Humphrey, the former Vanderbilt No. 1, was 13 under in Orlando and will also be exempt for the first Korn Ferry “reshuffle” of rankings, usually eight events.

“You can play awfully well at these levels and not see success,” said Zaback, who played in one Korn Ferry event two years ago as a Monday qualifier. “You learn you really have to take it deep and it becomes harder and harder. I didn’t have as strong a year in Canada as the year before, but looking back it may have been a good thing that I had to compete in those early [qualifying] stages and in that second stage I needed a couple good rounds at the end. Zaback, a former UConn standout, says work on his competitive mindset with UConn assistant coach John Wortmann has helped. “I’m able to hold rounds together where in the past if my swing wasn’t there I might let the round kind of fall apart. I can have a bad day and still post a decent score.”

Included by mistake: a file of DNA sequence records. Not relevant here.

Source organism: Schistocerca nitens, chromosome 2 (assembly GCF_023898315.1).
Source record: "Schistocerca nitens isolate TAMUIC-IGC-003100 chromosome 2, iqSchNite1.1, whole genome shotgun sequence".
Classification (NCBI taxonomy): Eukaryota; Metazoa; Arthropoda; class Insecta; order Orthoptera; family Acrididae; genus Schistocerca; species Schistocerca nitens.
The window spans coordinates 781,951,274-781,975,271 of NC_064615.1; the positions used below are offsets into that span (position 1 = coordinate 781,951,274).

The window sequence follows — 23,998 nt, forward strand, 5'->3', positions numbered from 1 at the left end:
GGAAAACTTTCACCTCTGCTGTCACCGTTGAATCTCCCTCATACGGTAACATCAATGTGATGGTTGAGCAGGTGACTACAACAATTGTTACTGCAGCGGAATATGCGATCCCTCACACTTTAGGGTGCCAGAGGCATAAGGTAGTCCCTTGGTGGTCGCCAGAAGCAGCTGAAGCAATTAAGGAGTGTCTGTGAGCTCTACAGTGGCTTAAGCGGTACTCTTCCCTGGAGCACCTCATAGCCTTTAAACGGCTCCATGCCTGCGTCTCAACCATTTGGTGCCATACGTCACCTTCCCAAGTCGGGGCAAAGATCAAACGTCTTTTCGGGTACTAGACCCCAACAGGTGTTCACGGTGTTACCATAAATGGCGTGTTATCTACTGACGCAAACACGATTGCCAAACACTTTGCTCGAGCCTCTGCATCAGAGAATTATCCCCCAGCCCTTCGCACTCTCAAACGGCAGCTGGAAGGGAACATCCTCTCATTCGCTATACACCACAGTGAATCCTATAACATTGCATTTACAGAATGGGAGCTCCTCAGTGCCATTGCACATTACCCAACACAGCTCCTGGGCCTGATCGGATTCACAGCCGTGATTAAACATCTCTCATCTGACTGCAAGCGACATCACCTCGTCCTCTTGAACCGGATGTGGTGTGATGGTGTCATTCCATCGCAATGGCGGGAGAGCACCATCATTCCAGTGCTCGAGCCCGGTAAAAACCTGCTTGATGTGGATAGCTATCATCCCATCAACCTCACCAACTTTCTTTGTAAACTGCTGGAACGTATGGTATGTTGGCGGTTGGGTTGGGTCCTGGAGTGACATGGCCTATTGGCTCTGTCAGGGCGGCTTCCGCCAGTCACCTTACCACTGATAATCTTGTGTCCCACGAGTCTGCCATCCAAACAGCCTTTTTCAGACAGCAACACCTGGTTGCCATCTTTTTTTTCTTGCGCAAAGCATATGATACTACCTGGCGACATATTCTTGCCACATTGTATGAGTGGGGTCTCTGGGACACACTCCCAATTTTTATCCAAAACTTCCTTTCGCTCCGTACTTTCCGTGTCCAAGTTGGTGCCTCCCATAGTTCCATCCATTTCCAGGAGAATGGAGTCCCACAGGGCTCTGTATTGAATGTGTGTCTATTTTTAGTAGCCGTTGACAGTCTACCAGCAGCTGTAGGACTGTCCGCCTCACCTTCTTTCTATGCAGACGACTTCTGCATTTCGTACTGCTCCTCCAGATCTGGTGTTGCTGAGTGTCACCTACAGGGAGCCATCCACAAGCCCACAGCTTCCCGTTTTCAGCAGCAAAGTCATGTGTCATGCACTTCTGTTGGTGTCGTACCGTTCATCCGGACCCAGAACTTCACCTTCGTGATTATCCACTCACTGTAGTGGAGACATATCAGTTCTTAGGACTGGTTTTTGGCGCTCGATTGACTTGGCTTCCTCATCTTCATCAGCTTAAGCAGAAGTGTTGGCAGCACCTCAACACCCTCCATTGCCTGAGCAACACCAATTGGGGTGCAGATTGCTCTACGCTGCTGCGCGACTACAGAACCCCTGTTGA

Two other Connecticut players, David Pastore of Greenwich, and Alex Beach of Stamford, had very strong years—Beach winning both PGA Professional and PGA Assistants tournaments—but finished out of the Top 40. They’ll have conditional status on the Korn Ferry Tour, meaning, among other things, they get preferred positioning on reshuffles and a pass into Monday qualifying for events. (Most of those who make the Final Stage will play in Korn Ferry events in 2020). Pastore, whose seventh-place finish on the Mackenzie Order of Merit allowed him to move directly to the Final Stage, may have suffered from competitive rust in Orlando.

On the other hand, the continuous qualifying that VanDerLaan and Zaback endured probably helped. VanDerLaan, who won the NCAA Division II Individual Championship and led his Florida Southern team to victory in 2017 as well, said he felt confident and comfortable throughout the three qualifying stages.